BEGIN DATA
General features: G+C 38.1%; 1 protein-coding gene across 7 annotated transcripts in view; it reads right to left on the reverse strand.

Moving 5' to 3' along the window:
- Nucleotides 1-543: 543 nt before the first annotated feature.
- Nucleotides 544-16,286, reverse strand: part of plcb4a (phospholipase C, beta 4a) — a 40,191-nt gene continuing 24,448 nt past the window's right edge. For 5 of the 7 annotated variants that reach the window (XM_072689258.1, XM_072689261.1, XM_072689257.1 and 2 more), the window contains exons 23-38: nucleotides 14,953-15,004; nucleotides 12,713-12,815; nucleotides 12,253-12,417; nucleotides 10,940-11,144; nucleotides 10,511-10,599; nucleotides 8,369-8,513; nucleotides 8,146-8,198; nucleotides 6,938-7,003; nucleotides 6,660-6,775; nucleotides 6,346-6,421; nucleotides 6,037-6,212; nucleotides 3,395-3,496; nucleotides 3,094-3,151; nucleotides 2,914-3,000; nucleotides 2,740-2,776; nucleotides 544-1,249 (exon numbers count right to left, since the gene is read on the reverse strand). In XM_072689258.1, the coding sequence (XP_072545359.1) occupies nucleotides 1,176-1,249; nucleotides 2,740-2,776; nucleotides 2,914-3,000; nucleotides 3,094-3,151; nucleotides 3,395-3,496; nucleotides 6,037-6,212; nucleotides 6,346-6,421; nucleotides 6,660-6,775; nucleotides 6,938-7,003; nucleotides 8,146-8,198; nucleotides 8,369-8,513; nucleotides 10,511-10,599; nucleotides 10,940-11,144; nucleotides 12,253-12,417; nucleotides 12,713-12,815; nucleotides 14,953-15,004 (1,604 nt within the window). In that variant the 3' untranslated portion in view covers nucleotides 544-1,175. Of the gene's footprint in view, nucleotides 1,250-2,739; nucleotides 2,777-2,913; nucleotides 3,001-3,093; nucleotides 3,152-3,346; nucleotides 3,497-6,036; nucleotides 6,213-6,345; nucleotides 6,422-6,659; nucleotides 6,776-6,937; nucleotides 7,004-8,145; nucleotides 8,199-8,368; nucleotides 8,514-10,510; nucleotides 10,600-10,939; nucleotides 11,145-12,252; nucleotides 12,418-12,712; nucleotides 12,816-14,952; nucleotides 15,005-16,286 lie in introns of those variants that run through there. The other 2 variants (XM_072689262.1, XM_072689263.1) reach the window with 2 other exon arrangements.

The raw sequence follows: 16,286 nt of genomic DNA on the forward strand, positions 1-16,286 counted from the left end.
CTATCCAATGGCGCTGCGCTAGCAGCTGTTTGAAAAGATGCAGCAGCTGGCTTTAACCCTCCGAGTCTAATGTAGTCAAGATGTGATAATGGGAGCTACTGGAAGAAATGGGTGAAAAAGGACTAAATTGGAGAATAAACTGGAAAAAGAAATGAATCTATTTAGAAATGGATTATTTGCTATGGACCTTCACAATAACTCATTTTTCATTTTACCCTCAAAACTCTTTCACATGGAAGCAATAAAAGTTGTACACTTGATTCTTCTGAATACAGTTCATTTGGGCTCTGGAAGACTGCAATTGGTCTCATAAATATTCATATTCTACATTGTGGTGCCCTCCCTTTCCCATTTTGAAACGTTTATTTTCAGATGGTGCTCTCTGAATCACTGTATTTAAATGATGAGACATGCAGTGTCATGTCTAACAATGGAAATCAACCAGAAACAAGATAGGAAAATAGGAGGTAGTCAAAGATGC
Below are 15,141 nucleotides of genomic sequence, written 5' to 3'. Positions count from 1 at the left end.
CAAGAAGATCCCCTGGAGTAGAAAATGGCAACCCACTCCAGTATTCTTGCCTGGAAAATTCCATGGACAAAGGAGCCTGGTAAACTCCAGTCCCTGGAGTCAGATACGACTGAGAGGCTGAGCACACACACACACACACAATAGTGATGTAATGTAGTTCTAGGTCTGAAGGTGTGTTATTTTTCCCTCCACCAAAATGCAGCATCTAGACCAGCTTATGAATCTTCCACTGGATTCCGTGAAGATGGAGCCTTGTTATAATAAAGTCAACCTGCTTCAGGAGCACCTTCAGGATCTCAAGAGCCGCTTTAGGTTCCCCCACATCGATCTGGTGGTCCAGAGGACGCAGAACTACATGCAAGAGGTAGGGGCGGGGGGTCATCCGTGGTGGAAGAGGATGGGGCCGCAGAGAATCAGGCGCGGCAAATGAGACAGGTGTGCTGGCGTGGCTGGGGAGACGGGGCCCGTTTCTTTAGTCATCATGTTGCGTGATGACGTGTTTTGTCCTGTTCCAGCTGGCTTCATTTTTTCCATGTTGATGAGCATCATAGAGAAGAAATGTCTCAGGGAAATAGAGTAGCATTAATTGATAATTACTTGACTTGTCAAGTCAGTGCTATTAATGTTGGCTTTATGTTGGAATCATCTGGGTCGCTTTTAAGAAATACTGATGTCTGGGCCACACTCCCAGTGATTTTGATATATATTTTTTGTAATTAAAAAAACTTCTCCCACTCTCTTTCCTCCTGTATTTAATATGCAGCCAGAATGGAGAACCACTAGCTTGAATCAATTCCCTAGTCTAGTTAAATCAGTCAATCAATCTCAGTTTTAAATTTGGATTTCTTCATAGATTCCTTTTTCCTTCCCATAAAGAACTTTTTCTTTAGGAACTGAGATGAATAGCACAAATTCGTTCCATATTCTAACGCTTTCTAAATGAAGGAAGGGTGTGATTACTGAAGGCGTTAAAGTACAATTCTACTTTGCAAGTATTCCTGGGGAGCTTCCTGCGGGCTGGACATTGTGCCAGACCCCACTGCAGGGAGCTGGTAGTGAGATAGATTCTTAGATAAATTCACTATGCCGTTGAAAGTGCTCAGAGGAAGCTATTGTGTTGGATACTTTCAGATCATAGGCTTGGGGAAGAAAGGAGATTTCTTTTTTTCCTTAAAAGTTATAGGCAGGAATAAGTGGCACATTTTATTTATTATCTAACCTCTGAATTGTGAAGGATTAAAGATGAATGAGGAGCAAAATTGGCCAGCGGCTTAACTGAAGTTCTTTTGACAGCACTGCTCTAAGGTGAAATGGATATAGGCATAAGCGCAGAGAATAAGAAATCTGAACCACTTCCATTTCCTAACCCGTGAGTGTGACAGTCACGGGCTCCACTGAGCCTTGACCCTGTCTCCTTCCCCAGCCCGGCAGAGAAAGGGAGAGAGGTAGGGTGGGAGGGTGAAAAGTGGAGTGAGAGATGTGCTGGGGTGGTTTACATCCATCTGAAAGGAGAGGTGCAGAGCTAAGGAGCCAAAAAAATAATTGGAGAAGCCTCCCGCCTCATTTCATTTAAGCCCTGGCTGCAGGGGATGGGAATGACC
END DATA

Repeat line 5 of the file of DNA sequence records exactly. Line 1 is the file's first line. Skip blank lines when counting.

The raw sequence follows: 16,286 nt of genomic DNA on the forward strand, positions 1-16,286 counted from the left end.